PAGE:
A melting Norwegian glacier is providing tantalising insights into the Iron Age horsemen, hunters and travellers who used to wander its icy slopes.
The Lendbreen glacier in Breheimen National Park has relinquished a host of exciting artifacts in recent years, among them a 1700-year-old woollen tunic which is the oldest known article of clothing ever discovered in Norway.
The director of the Norwegian Mountain Museum, Mai Bakken, says the tunic and other glacier discoveries have provided insights into how Iron Age people lived in Norway 17 centuries ago.
Other objects found on the glacier include items of horse tack, horse skulls, horseshoes, large quantities of horse dung, human footwear, tent pegs, hunting gear, and textile remains that might have been used as toilet paper, bandages or menstrual rags. All were dated back to the Iron Age.
The horse dung shows where the hunters tethered their horses while hunting reindeer on the glacier.
In summer, the reindeer were so plagued by the reindeer warble fly – a bumblebee-like insect that lays its eggs on reindeer hair which develop into larvae that burrow under the skin – that the animals sought refuge on the glacier. The hunters took advantage of that.
The glacier protected the artefacts so well that the archaeologists found not only arrowheads, but also whole arrows complete with fletching and shafts. But the biggest surprise of all was when they found the tunic, bundled up and covered by horse dung.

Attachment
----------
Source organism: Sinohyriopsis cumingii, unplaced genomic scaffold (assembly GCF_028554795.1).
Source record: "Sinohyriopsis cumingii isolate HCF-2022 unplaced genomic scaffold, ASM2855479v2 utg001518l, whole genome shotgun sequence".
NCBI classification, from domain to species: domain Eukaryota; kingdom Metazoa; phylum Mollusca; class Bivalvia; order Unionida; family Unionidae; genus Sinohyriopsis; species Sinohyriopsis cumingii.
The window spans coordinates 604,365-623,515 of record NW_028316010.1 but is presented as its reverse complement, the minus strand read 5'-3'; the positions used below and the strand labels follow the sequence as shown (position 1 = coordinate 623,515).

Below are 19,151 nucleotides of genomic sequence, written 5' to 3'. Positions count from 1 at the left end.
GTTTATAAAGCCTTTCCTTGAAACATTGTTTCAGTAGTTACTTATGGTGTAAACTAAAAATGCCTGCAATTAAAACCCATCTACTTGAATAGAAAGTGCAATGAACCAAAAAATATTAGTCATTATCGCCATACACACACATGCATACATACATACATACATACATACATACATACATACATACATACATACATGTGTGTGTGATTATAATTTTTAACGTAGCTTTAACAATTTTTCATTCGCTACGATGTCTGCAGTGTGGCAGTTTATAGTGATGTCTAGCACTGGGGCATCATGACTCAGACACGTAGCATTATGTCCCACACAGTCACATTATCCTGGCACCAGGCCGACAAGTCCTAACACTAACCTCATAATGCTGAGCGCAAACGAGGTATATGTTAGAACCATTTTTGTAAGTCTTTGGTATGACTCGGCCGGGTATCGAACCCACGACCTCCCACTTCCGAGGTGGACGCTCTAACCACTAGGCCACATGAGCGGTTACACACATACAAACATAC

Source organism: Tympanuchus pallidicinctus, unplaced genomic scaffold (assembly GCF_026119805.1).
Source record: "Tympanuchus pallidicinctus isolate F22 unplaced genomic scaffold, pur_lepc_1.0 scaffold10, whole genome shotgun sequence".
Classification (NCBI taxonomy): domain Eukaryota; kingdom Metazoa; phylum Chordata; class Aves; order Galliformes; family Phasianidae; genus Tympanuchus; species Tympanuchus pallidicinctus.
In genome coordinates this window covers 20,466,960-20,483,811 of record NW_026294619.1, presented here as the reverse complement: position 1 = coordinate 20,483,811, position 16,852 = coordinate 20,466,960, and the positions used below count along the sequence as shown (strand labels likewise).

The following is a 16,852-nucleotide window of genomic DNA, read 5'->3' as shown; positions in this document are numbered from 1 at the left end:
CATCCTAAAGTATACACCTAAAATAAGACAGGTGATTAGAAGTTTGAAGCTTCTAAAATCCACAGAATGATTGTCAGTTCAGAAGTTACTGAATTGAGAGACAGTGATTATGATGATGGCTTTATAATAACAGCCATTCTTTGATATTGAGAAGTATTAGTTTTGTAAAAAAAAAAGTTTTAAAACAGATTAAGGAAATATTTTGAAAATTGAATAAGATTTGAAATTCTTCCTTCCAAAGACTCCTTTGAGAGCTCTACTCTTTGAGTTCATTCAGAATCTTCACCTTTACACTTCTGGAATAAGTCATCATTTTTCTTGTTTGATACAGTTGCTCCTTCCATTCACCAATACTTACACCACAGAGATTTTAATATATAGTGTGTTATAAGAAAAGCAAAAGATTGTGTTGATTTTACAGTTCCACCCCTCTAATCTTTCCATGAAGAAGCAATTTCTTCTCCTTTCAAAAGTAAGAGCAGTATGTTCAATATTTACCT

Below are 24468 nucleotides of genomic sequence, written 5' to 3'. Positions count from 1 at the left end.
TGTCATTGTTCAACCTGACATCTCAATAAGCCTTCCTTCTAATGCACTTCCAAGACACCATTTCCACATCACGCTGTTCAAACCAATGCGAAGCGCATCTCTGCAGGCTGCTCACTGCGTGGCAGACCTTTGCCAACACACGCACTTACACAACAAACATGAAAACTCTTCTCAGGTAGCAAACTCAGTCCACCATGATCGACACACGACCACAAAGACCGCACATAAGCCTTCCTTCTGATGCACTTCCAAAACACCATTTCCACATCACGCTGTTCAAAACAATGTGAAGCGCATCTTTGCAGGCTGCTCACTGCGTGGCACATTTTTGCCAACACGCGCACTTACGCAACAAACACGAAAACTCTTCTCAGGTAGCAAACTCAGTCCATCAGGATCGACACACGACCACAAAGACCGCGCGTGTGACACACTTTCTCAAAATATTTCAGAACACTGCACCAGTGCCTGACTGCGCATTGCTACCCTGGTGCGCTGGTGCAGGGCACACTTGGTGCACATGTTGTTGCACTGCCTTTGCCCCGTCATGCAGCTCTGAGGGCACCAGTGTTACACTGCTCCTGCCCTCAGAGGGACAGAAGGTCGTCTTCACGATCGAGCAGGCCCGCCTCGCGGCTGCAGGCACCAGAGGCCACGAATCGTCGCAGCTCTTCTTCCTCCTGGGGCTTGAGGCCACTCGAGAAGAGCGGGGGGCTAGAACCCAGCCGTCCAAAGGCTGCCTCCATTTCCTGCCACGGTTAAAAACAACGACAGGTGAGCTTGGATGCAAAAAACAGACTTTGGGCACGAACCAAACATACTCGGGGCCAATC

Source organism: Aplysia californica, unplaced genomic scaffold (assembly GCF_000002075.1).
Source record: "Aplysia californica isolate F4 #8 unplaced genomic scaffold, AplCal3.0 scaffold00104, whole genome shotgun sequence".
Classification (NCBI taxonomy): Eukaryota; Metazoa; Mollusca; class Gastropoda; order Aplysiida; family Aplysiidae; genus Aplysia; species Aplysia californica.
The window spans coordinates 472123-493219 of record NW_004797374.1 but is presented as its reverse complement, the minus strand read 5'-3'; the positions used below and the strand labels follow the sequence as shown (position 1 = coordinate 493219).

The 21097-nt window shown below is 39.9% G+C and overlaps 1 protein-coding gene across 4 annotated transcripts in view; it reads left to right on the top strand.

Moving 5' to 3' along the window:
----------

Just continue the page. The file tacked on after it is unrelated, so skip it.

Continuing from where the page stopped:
“All these finds give us a completely different picture of what the mountains were used for,” Bakken says.
“It was not only hunters who went onto the glaciers to hunt reindeer; the glaciers were also used as transport routes for people travelling between the valleys, such as between Bøverdalen and Ottadalen.
“It was quicker to go over the mountain pass than to go round. The glaciers in those days were much bigger, and easy to walk on. The tunic may have been lost on just such a trip,” explains Bakken, who, along with Marianne Vedeler, came up with the idea of recreating the tunic.
There are plans to build two identical tunics using Iron Age textile techniques.
There was huge excitement among archaeologists when the tunic was found three years ago as the glacier continued its retreat.
“It’s very rarely that we find well-preserved clothing from prehistoric times,” explains Vedeler, who is associate professor at the Museum of Cultural History at the University of Oslo. “Only a handful of clothing like this has been found in Europe.”
The tunic was made some time between AD 230 and 390. The Museum of Cultural History at the University of Oslo and the Norwegian Mountain Museum in Lom are driving the plans for the two tunic replicas, which will show what it looked like when it was new.
One tunic will be displayed at the museum in Oslo, the other at the museum in Lom, which has a large exhibition of the archaeological finds from the Lendbreen glacier, 10km west of Lom.